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Wednesday, October 10, 2012

Media-Whore D'Oeuvres


"On October 2nd, the South African website Politics Web published an extraordinary historical document, a 26-page memorandum from then-British Foreign Secretary Selwyn Loyd detailing the issues that he thought would affect British policy in Africa over the next decade. The memo gives a sense of just how much was at stake for a British empire in its twilight, an Africa on the verge of independence, and a wider world riven by Cold War-era rivalries. It's a long and engrossing time warp (would the Southern British Cameroons fall into Ghana's sphere of influence?), a return to a world where colonialism in its actual, classical sense -- as well as Nasserism and Marxism in their actual, classical senses -- were still a factor in international politics. More importantly, it was an attempt to think through 'what kind of world would follow empire,' according to Frederick Cooper, a New York University professor and reigning expert on the imperial history of Africa. According to Loyd, in the Africa of the 60s, the British and French would have to counter the ideological and political encroachment of Nasser's United Arab Republic and the Soviet Union -- although 'ultimately the two Governments may well clash,' as a 'twentieth century version of The Scramble for Africa' unfolded. Loyd writes at length about the new political order that France and Britain would dictate to an Africa that both countries realized would eventually be independent of imperial rule. For Loyd, 'The guiding principle should be that retaining empire in the long run is no longer an option,' Cooper explained. 'The questions are: how is one going to devolve it , at what pace, to whom, and how are British interest going to be protected in doing so?'" (TheAtlantic)

"As the summer officially came to an end this Labor Day weekend, the major studios were in a funk. Theater revenue from early May through early September (when Hollywood traditionally reaps some 40 percent of its annual earnings) was down 3 percent compared with a year ago, leading to a box-office take for the season of $4.27 billion in the United States and Canada; 3-D was showing signs of petering out; DVD sales had all but flatlined; and fewer people went to the movies this past summer than at any comparable time in 20 years. But so what? These are actually boom times in Hollywood, thanks to the American entertainment industry's secret new weapon: foreigners. 'Bingo!' exults Mark Gill, a veteran studio executive who serves as president of Millennium Films. 'Foreign box office has saved Hollywood.' 'International' revenue (that is, anywhere that's not North America) is up 35 percent over five years ago and accounted for 69 percent of the studios' box-office receipts in 2011, according to the Motion Picture Association of America. As of Sept. 13, the studios' income from foreign theaters was running at $11 billion, compared with $7.6 billion domestically, per media data analyst Rentrak. As America has struggled in the wake of the 2008 financial crisis, Hollywood has gone global, with breathtaking results." (ForeignPolicy)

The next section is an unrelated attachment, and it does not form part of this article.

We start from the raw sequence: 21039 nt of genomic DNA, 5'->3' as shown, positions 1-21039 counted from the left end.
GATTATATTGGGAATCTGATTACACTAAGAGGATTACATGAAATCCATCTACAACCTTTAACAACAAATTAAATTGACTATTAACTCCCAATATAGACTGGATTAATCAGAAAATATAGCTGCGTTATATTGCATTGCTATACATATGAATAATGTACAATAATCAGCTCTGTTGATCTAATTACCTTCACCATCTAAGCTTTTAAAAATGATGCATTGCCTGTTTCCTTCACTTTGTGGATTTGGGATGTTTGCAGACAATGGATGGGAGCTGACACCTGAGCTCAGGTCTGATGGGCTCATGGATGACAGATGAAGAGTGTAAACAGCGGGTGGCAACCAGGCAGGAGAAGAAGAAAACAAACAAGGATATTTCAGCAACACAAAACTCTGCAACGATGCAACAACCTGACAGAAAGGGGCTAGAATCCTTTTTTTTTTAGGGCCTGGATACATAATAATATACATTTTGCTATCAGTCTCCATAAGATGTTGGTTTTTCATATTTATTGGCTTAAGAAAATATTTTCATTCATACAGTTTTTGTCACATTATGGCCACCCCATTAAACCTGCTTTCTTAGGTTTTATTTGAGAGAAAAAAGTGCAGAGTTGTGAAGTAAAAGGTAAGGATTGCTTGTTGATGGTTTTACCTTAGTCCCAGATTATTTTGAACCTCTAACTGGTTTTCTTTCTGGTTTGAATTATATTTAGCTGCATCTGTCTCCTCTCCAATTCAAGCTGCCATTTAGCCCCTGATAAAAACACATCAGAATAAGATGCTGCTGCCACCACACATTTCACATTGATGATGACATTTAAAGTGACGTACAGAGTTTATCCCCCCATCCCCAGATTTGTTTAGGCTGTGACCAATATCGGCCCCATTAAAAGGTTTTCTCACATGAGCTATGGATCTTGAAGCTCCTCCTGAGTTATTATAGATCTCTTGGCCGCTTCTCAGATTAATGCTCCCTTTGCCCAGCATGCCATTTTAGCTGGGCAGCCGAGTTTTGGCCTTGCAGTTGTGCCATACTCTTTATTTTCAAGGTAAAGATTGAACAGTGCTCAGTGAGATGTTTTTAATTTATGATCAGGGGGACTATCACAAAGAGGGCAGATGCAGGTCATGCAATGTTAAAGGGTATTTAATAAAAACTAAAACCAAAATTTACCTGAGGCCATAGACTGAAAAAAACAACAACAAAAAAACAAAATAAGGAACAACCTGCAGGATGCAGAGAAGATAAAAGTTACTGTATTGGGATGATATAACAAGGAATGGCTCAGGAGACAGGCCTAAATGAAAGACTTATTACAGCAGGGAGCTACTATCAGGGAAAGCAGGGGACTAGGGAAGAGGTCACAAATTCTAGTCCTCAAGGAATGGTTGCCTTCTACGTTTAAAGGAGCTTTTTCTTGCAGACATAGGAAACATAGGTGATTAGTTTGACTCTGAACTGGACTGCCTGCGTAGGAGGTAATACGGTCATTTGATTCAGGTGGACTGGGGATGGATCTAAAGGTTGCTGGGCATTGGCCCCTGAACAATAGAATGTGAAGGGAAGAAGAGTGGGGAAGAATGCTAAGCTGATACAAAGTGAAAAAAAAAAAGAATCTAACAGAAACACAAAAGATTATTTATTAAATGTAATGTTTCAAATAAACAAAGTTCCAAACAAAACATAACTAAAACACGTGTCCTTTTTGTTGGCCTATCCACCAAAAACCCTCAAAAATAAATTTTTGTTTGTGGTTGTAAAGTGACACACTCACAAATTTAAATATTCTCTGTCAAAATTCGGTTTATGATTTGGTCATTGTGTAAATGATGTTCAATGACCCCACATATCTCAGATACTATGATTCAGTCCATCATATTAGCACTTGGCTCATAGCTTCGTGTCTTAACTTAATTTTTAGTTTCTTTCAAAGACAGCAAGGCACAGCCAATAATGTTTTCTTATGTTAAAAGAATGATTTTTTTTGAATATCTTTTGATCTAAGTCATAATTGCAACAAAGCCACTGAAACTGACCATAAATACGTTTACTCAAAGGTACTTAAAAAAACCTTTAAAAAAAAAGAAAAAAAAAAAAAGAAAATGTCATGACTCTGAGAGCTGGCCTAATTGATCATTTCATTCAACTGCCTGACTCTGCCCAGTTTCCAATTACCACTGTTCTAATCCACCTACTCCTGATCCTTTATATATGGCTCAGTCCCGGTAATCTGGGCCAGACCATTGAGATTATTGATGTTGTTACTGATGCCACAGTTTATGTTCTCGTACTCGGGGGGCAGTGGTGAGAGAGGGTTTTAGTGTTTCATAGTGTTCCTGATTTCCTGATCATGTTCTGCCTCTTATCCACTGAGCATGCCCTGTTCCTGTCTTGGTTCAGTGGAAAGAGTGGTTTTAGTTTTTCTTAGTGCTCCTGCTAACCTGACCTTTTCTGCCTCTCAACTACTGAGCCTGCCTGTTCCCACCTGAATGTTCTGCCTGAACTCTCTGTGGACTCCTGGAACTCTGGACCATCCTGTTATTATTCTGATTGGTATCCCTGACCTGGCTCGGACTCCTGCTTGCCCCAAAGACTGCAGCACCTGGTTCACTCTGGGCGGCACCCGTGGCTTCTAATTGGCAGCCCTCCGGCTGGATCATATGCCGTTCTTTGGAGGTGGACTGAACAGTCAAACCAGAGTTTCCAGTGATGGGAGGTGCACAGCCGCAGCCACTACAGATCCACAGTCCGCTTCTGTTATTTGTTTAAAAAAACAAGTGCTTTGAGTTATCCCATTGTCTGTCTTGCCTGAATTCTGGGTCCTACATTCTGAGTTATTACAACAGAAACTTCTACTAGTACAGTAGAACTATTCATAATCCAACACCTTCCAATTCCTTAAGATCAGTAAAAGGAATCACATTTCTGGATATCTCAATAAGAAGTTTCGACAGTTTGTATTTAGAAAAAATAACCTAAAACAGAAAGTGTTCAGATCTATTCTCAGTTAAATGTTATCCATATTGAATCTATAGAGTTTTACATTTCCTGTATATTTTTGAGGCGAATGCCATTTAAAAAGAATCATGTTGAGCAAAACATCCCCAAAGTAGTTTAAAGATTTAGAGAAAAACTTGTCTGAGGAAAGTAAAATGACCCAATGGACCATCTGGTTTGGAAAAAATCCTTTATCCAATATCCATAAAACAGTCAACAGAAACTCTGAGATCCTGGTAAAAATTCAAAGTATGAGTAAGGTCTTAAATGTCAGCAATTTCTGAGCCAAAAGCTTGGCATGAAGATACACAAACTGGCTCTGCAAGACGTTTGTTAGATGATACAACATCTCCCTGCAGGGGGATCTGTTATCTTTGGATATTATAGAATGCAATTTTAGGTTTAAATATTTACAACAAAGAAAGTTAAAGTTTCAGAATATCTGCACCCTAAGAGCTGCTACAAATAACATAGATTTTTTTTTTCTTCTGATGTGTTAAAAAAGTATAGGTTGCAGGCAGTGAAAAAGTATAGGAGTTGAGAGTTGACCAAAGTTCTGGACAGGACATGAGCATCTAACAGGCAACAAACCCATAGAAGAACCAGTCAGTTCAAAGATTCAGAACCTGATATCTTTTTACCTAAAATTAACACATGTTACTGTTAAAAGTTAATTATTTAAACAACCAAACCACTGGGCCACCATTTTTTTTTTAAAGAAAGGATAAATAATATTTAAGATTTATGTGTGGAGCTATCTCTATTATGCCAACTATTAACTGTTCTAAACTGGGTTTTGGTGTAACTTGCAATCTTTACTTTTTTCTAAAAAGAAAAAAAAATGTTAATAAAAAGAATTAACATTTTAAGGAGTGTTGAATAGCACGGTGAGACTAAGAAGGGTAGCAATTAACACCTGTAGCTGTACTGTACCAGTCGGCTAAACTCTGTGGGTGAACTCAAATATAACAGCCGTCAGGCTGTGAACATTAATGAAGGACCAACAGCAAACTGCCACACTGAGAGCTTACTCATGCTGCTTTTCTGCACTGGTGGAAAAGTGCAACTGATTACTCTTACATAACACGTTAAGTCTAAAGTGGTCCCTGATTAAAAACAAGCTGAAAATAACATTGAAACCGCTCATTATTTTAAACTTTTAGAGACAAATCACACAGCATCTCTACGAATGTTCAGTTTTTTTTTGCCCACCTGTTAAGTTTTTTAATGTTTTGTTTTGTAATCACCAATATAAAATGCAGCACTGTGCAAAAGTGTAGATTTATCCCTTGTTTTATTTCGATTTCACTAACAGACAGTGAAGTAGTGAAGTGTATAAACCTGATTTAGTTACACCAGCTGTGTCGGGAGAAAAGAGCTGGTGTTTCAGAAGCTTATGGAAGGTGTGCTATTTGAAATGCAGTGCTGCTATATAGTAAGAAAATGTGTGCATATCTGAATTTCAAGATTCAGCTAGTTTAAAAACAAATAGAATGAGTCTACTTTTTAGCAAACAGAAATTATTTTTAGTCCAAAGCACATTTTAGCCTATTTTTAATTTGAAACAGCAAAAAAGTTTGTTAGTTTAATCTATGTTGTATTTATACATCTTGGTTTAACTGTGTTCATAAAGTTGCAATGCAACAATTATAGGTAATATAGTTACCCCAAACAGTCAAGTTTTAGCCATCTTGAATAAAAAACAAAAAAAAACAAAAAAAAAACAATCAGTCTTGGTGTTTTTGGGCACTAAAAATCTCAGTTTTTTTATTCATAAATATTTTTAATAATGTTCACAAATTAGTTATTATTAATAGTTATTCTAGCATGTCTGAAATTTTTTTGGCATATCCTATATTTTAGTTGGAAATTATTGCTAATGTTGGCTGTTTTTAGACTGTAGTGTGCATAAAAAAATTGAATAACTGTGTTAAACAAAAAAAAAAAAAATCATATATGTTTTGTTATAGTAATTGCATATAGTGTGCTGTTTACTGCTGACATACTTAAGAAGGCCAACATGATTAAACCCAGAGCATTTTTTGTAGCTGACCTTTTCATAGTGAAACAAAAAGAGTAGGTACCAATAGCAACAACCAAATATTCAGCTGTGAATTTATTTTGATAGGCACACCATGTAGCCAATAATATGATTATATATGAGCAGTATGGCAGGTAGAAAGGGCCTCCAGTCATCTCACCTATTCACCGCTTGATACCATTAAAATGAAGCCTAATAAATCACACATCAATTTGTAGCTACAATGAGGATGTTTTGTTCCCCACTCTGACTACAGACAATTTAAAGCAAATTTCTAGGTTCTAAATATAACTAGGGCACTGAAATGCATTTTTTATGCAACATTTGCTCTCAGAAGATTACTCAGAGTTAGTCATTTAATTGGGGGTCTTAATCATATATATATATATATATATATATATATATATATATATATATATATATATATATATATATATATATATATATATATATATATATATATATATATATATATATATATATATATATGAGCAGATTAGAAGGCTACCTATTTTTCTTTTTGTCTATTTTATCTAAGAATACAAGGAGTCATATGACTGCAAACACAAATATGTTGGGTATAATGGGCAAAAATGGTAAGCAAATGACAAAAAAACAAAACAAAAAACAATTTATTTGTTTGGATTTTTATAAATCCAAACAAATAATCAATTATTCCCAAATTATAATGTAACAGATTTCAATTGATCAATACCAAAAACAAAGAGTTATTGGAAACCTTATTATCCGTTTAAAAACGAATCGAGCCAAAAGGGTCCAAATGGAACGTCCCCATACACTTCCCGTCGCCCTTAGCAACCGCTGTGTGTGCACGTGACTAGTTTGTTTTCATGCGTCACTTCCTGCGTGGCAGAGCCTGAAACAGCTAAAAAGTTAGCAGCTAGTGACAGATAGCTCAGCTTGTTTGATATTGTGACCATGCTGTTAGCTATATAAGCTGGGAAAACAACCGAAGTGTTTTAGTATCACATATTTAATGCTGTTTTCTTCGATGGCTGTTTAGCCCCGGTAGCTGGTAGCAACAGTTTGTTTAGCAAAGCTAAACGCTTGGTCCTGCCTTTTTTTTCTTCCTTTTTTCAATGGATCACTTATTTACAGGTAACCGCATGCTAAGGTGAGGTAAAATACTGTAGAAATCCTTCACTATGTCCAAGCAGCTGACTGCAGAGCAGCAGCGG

"Alcohol-fueled teenage arrests. Mob ties. 'Legitimate rape.' Family finances.If you thought the presidential race was veering off the rails with small-ball attacks and Big Bird, the ugliest House races around the country take it to a whole new level. House races are more local, less polished and the candidates often know each other — and have built up a personal hostility palpable in the campaign. Here is POLITICO’s look at the 10 nastiest House races of 2012:" (Politico)